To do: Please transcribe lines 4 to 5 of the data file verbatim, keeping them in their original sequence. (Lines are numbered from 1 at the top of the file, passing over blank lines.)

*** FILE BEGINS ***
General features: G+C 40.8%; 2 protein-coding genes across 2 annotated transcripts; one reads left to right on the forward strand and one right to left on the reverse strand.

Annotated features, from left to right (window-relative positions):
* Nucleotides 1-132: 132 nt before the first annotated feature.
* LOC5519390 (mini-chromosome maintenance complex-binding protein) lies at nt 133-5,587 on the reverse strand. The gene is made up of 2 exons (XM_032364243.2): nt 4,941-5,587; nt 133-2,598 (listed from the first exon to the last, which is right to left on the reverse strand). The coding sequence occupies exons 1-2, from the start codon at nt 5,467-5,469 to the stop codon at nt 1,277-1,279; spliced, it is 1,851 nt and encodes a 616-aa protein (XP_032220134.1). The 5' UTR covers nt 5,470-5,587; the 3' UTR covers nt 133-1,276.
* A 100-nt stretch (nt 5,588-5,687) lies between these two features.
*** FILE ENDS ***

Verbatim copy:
* LOC5519390 (mini-chromosome maintenance complex-binding protein) lies at nt 133-5,587 on the reverse strand. The gene is made up of 2 exons (XM_032364243.2): nt 4,941-5,587; nt 133-2,598 (listed from the first exon to the last, which is right to left on the reverse strand). The coding sequence occupies exons 1-2, from the start codon at nt 5,467-5,469 to the stop codon at nt 1,277-1,279; spliced, it is 1,851 nt and encodes a 616-aa protein (XP_032220134.1). The 5' UTR covers nt 5,470-5,587; the 3' UTR covers nt 133-1,276.
* A 100-nt stretch (nt 5,588-5,687) lies between these two features.